Florida State: approximately $1,388,888.89 in donations per sport
Clemson: approximately $1,323,529.41 in donations per sport
VT: approximately $490,000 in donations per sport
Obviously that’s a huge difference.
Clemson is setting records in donations. Their IPTAY program brought in $60.1 million in donations (scholarship fund donations plus donations for facilities, specific programs, etc.) for the 2014-15 fiscal year, according to this article. So in short, the Tigers are bringing in a lot more money while supporting three fewer sports than Virginia Tech, and they also bring in more ticket revenue because they have a bigger football stadium. The Hokies raised well over $20 million if you count donations towards facilities, endowments, etc., but the donations Clemson received for their annual fund alone may well have outpaced all of the money Tech was able to raise.
In short, Virginia Tech needs to raise more money. They need to do it by getting more money in donations from their current Hokie Club members and season ticket holders, and they also need to add more new members to the Hokie Club.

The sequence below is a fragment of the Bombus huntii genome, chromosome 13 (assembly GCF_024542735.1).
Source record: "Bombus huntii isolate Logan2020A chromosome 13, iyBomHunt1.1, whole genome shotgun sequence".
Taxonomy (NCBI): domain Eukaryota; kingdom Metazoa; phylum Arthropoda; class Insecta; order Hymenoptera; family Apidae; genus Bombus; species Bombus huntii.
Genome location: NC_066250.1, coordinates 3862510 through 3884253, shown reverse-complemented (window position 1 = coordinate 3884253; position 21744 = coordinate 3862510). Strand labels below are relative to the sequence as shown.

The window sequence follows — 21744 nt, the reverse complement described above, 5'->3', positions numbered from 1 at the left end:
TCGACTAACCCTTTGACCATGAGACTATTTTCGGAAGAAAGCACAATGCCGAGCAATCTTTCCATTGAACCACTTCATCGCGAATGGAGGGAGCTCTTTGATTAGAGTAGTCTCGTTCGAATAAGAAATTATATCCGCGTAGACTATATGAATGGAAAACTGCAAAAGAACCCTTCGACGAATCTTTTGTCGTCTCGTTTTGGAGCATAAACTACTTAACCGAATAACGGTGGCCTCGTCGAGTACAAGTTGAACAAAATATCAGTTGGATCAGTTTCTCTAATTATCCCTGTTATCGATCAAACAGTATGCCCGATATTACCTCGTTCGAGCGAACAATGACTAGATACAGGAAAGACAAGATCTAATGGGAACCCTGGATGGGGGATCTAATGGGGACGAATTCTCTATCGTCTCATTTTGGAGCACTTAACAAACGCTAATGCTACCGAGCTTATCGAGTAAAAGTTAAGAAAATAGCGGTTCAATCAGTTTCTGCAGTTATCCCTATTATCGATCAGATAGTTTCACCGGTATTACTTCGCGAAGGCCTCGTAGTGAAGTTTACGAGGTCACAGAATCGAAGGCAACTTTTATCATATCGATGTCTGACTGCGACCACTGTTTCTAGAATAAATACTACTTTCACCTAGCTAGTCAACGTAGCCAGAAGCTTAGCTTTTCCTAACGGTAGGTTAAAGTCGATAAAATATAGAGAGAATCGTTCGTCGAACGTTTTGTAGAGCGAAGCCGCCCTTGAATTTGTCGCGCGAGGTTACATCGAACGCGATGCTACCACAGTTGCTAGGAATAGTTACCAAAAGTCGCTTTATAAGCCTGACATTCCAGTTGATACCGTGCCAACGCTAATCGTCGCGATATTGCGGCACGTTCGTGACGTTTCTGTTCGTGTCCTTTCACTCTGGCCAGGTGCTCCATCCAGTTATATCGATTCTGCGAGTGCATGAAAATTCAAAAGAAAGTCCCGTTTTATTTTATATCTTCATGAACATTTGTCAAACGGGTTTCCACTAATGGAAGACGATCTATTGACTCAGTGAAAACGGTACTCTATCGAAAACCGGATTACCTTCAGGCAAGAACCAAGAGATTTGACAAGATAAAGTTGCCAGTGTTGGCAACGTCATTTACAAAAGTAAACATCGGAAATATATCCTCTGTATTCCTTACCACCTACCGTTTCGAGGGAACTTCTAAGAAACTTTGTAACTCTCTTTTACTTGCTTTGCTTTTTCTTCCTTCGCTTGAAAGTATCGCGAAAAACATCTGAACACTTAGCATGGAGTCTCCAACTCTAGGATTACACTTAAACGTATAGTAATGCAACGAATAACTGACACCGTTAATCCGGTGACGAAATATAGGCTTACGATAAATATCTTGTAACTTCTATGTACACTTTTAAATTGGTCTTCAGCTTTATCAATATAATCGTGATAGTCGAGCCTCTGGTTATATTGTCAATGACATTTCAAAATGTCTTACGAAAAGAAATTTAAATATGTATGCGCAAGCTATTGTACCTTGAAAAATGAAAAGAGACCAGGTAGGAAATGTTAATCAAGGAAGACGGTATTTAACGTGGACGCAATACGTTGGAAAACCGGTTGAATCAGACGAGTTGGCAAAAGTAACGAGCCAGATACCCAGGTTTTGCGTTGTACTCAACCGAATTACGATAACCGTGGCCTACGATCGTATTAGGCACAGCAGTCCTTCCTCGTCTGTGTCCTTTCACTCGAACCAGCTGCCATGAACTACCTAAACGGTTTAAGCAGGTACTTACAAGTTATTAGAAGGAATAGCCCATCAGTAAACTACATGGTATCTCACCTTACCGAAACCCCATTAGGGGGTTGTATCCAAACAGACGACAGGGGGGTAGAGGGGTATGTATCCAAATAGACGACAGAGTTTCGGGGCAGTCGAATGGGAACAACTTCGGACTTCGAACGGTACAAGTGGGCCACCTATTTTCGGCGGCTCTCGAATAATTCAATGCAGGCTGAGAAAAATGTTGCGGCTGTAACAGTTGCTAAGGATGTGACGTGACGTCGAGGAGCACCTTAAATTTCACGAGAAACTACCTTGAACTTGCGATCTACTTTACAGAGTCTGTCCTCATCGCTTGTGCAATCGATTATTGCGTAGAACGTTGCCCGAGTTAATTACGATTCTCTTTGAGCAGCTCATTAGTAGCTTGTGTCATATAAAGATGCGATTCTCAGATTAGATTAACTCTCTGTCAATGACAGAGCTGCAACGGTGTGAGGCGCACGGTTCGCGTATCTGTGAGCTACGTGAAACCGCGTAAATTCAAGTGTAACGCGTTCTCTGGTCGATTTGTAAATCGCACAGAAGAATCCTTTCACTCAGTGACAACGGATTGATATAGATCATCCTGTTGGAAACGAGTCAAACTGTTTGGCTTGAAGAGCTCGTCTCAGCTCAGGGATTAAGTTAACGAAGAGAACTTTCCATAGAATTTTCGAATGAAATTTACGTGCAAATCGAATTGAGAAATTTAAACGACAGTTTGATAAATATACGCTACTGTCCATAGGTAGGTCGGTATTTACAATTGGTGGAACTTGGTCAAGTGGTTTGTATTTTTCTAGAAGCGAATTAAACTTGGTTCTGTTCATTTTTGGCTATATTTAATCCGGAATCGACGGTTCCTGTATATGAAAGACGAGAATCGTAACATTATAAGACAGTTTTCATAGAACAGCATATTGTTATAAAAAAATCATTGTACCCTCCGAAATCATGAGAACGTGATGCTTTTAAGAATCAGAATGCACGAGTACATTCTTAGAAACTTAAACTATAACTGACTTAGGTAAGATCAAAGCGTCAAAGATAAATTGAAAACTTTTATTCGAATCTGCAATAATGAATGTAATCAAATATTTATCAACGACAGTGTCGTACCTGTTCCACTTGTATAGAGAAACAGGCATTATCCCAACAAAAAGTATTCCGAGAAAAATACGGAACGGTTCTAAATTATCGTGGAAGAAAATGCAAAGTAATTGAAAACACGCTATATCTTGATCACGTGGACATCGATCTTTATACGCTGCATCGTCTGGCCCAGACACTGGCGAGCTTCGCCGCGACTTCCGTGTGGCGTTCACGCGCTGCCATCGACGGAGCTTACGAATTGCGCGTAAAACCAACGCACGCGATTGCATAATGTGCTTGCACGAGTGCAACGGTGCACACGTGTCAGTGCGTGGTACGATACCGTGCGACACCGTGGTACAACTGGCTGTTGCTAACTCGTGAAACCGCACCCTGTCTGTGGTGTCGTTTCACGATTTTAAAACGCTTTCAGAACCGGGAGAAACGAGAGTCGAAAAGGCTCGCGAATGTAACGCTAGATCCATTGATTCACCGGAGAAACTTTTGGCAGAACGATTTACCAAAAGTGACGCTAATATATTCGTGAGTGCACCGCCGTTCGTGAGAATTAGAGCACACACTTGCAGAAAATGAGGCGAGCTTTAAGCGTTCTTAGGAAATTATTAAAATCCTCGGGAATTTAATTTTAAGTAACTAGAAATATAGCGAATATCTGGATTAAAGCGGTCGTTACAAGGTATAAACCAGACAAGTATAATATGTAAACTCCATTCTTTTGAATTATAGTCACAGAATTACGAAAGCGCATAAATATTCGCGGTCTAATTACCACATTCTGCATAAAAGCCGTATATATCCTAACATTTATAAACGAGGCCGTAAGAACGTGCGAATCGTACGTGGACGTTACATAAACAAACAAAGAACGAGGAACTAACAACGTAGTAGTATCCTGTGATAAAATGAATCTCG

Virginia Tech ranks near the bottom of the ACC in maximum percentage of alumni base who are active donors to the athletic department. Only Boston College, Pitt and Syracuse rank below the Hokies. Georgia Tech, UVA, Wake Forest, Duke, Louisville…all of those schools have a much higher percentage than Tech.
I’ve always considered NC State and Virginia Tech to be somewhat similar schools. They are both land grant state schools with similar fan bases. The Wolfpack have 20,077 donors out of a living alumni base of 205,400, while the Hokies have just 10,158 donors out of 238,169. That’s a huge difference, and quite frankly it was pretty shocking to me when I saw the numbers.
Now that you’ve seen all the numbers, you probably have a few questions. Questions should be directed towards the Hokie Club, and the folks over there in those offices will be glad to help you out. I can’t answer them all, because I don’t know the new program inside and out, but I can answer a few of the important ones.
Does this mean I’ll have to make an extra donation on top of my current donation? No. Your per-seat gift will count towards your annual giving level.